Principal reductions, settlement checks, a profitable Fannieby Tim Manni
Are principal reductions just around the corner?
The appointment of Rep. Mel Watt, D-N.C., to head of the Federal Housing Finance Agency, the overseer of Fannie Mae and Freddie Mac, could have a substantial impact on the Home Affordable Modification Program (HAMP).
Rep. Watt supports principal reductions, or at least he has supported them in the past. Acting head of the FHFA, Ed DeMarco, has been mostly opposed to principal reductions, causing some to call for his job.
While some lawmakers say principal reductions will save taxpayers money in the long run, it’s hard to argue against the fact that principal reductions will require taxpayers to pony up big time over the short term.
In an interview, Rep. Watt said he’s not sure what his stance would be regarding principal reductions, saying he was “in a different position at that time” he signed his support for principal reductions.
“I was a member of Congress advocating for a different constituency with a different set of responsibilities,” he said in a recent interview. “My responsibility as a director would be to evaluate all of the information and make a sound decision. It could very well lead me to the same conclusion that the existing acting director has reached. Again, we don’t even know the issue will continue to be timely.”
More money coming to Goldman, Morgan Stanley customers
If you’re one of the 96,000 borrowers whose mortgage was serviced by Goldman Sachs or Morgan Stanley and you already received a check as part of the national mortgage settlement, you might have noticed the check was a little light.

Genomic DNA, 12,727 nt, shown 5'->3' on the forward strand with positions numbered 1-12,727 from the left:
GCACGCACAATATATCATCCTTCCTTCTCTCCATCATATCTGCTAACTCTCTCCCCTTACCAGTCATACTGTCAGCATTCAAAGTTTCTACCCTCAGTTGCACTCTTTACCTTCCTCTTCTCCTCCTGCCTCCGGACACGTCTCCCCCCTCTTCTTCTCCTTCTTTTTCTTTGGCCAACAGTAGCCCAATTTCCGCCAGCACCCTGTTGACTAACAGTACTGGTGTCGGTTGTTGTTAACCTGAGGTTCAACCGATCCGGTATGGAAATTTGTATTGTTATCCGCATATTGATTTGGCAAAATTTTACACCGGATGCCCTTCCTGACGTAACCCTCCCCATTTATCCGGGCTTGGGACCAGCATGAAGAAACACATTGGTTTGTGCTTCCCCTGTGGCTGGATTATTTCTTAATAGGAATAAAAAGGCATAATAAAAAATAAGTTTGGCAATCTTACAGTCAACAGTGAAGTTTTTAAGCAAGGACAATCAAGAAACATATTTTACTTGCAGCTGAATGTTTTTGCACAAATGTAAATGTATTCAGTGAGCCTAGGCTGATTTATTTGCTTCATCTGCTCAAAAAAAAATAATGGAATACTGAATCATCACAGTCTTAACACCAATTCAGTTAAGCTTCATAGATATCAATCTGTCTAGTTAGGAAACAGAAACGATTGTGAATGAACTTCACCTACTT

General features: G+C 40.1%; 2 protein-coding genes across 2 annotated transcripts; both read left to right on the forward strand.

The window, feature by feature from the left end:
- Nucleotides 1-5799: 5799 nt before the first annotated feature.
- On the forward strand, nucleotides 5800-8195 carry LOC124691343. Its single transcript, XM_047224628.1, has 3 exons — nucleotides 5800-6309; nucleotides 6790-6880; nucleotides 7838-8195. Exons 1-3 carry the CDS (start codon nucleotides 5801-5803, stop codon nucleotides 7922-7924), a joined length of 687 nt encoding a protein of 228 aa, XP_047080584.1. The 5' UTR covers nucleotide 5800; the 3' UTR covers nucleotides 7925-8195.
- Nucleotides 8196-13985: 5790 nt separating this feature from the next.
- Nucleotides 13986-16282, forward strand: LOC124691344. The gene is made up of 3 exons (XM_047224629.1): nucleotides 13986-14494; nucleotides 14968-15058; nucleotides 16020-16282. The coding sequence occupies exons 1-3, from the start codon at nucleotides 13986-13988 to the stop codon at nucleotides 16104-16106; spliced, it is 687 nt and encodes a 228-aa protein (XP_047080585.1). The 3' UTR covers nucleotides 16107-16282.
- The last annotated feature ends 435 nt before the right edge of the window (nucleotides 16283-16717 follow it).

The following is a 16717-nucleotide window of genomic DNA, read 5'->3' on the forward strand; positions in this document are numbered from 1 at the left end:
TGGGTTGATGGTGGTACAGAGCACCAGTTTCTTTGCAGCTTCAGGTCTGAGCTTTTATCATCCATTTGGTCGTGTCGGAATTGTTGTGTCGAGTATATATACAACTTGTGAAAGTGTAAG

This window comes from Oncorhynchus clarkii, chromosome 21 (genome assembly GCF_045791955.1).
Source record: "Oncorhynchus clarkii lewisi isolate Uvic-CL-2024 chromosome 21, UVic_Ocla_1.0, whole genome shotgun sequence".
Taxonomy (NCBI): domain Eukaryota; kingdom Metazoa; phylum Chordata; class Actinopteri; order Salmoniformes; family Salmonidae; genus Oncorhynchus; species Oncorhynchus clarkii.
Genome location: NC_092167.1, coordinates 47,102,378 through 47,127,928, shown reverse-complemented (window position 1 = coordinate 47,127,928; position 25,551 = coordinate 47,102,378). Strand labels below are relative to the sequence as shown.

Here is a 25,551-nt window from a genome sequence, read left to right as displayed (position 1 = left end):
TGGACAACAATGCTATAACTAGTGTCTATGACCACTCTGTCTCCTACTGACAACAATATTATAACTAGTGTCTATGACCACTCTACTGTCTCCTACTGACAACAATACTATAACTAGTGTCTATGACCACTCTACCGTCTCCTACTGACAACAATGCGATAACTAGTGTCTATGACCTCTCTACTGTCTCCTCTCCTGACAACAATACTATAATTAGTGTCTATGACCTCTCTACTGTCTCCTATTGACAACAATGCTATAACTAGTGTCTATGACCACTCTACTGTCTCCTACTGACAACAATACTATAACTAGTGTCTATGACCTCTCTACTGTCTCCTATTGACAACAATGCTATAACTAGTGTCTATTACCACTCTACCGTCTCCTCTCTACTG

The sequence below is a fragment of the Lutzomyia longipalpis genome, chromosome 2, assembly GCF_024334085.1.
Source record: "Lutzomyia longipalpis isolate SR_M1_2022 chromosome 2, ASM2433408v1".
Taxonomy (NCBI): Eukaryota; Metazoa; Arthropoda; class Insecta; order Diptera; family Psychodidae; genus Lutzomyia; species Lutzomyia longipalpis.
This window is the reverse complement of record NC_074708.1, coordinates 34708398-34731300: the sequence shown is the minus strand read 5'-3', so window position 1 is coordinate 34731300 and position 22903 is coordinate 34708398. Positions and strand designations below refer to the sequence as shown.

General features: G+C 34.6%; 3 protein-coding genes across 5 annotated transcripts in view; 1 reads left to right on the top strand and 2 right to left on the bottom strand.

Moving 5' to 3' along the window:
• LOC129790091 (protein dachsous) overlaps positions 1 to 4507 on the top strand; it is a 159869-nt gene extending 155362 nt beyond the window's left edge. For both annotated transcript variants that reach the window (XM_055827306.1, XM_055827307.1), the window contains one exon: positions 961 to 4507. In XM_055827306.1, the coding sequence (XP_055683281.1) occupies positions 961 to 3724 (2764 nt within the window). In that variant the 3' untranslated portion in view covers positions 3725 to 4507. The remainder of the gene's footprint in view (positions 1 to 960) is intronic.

If so, you’re correct. The independent firm responsible for handling the Independent Foreclosure Review payments, Rust Consulting, made an error when they mailed out checks last week. Both the Federal Reserve and Rust Consulting have acknowledged the error. Rust Consulting says additional checks will be mailed to Goldman and Morgan Stanley customers on May 17.
For a full list of the correct total payments, click here.
Fannie sends more money to the Treasury
Speaking of checks, Fannie Mae announced Thursday it will be sending $59.4 billion to the Treasury Department as they continue to pay back approximately $116 billion they received since 2008 when they entered into conservatorship.
Reuters reports that by the end of June, “Fannie Mae will have paid $95 billion in dividends to Treasury for the government’s stake, leaving the net cost of its bailout at about $21 billion.”
There has been a lot of talk recently about how Fannie Mae and Freddie Mac will transition away from full government control. While, there are proponents for each side, the return to profitability will certainly leave some to say, “If it’s not broke, don’t fix it.”